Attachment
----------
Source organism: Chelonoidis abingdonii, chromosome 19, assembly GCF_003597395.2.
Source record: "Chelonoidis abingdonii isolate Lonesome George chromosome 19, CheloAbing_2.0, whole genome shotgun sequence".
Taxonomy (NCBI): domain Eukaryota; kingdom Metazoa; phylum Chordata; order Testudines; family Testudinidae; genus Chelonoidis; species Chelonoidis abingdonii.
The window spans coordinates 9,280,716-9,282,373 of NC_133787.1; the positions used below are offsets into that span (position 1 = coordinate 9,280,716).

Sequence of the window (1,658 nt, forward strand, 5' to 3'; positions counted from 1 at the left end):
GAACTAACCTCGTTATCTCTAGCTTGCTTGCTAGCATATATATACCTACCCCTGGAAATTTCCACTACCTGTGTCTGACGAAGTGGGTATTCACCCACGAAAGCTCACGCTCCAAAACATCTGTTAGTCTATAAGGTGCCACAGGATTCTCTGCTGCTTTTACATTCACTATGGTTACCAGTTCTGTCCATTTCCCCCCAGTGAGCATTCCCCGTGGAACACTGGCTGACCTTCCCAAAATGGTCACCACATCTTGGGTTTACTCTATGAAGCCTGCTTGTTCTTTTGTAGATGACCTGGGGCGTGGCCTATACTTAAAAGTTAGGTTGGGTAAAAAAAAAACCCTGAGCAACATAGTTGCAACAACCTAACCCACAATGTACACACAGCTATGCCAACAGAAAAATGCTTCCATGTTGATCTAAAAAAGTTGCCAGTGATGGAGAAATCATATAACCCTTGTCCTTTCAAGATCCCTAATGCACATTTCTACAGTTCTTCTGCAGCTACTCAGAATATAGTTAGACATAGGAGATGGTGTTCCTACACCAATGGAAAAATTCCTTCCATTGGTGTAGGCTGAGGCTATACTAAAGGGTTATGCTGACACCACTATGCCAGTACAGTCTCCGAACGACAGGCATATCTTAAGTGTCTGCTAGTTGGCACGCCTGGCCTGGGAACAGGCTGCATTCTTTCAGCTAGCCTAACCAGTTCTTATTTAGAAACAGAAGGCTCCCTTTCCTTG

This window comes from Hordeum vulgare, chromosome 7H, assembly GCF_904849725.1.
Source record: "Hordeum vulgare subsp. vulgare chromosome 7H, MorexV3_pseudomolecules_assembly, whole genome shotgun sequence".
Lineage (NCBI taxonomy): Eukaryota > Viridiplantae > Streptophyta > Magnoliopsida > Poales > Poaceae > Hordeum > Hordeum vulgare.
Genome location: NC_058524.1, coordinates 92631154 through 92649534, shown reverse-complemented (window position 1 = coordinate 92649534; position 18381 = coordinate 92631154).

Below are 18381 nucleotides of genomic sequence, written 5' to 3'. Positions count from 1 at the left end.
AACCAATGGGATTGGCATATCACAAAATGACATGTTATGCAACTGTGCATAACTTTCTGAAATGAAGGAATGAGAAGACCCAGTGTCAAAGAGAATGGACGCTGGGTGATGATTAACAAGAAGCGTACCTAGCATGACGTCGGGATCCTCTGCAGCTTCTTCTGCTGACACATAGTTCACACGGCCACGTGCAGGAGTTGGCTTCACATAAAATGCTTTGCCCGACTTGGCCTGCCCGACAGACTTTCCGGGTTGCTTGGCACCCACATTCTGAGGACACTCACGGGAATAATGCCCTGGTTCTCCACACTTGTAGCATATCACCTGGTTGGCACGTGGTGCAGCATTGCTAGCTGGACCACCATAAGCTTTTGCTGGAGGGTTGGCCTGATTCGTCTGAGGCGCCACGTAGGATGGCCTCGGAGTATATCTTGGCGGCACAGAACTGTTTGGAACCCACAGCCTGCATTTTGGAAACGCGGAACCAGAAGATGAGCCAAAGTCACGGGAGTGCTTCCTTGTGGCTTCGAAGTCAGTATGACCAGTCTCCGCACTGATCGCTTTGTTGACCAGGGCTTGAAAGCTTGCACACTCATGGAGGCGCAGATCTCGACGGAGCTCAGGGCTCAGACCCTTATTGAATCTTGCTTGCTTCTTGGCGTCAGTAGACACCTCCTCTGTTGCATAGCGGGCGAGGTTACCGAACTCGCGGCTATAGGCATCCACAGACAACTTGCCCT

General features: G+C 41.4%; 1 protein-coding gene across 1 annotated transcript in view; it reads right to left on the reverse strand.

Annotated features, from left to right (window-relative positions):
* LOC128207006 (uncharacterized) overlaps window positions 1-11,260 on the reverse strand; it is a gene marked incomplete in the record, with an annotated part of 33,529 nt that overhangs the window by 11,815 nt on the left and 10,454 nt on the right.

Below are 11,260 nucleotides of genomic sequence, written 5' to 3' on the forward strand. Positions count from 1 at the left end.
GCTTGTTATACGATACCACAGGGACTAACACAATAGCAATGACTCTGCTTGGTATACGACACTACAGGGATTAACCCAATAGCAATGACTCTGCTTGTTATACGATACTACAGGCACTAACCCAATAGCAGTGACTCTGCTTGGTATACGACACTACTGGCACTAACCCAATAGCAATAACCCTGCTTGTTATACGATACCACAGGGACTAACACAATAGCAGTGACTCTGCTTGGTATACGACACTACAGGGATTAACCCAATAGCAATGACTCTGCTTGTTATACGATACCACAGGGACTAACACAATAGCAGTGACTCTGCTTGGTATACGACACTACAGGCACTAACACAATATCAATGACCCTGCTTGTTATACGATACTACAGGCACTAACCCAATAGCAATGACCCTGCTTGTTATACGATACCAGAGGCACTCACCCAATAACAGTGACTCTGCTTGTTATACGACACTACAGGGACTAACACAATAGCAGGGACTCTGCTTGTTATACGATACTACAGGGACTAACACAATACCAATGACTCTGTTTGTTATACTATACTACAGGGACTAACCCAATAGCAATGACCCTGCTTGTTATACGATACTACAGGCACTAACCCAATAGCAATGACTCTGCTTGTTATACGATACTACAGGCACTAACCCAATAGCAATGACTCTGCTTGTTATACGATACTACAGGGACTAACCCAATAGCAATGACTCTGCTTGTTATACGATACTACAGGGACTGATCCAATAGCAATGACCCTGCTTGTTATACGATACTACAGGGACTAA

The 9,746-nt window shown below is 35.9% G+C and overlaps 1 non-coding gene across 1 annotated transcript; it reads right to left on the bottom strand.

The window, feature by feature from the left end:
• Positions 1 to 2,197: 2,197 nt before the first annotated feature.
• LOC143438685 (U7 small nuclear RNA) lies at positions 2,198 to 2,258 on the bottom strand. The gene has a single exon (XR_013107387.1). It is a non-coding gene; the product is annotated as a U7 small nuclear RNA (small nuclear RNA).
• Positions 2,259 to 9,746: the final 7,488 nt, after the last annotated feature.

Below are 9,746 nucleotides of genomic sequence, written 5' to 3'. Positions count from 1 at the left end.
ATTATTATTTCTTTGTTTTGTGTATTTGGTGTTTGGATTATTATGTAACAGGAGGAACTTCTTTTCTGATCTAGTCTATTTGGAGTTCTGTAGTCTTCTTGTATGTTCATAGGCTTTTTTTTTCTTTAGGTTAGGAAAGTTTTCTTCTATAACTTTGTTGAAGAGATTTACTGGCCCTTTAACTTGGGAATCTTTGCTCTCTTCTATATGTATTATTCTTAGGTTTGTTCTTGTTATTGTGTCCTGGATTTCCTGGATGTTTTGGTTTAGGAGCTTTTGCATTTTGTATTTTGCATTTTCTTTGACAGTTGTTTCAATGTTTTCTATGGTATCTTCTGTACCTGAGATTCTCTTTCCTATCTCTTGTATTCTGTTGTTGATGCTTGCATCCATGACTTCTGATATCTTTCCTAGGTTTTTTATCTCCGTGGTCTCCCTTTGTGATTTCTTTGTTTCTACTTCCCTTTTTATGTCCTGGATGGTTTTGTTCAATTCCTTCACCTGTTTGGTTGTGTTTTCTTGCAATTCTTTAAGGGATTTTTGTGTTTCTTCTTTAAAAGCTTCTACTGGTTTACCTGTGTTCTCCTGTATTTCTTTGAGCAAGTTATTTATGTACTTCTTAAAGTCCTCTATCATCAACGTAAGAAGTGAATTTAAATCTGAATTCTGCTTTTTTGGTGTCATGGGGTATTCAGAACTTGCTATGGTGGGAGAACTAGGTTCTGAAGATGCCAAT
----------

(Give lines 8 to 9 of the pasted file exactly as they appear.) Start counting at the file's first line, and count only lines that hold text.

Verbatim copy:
Source record: "Hordeum vulgare subsp. vulgare chromosome 7H, MorexV3_pseudomolecules_assembly, whole genome shotgun sequence".
Lineage (NCBI taxonomy): Eukaryota > Viridiplantae > Streptophyta > Magnoliopsida > Poales > Poaceae > Hordeum > Hordeum vulgare.